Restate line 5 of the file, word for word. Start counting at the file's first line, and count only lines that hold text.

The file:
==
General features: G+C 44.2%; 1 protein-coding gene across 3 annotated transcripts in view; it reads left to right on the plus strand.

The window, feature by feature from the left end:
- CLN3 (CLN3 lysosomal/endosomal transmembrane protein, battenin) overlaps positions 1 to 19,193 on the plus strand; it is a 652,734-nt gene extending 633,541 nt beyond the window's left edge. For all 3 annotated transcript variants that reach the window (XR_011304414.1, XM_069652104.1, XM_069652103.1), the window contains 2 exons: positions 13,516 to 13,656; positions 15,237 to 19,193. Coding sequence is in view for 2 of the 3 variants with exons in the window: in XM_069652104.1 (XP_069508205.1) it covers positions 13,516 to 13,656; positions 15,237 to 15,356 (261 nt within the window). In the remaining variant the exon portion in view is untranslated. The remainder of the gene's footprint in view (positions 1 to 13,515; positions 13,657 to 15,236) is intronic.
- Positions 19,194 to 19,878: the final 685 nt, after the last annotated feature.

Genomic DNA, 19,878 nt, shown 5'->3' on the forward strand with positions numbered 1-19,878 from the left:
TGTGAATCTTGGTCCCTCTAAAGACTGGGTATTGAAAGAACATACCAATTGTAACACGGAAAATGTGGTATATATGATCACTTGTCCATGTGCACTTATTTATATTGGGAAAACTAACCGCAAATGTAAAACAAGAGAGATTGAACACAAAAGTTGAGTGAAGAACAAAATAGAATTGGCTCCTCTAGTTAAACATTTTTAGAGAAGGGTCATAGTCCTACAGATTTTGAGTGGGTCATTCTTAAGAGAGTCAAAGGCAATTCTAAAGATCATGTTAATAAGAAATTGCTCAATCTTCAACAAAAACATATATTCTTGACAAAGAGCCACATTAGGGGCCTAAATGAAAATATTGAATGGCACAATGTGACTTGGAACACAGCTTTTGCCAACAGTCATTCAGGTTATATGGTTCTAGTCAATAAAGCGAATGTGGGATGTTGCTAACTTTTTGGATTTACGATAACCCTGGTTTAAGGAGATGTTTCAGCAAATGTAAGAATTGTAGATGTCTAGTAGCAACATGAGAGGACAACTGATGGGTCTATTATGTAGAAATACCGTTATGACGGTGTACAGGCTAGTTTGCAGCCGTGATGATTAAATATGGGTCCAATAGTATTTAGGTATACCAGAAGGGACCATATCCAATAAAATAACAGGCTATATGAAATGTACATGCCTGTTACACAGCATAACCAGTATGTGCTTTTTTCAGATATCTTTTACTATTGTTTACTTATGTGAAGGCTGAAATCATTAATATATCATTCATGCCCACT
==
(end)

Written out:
Genomic DNA, 19,878 nt, shown 5'->3' on the forward strand with positions numbered 1-19,878 from the left: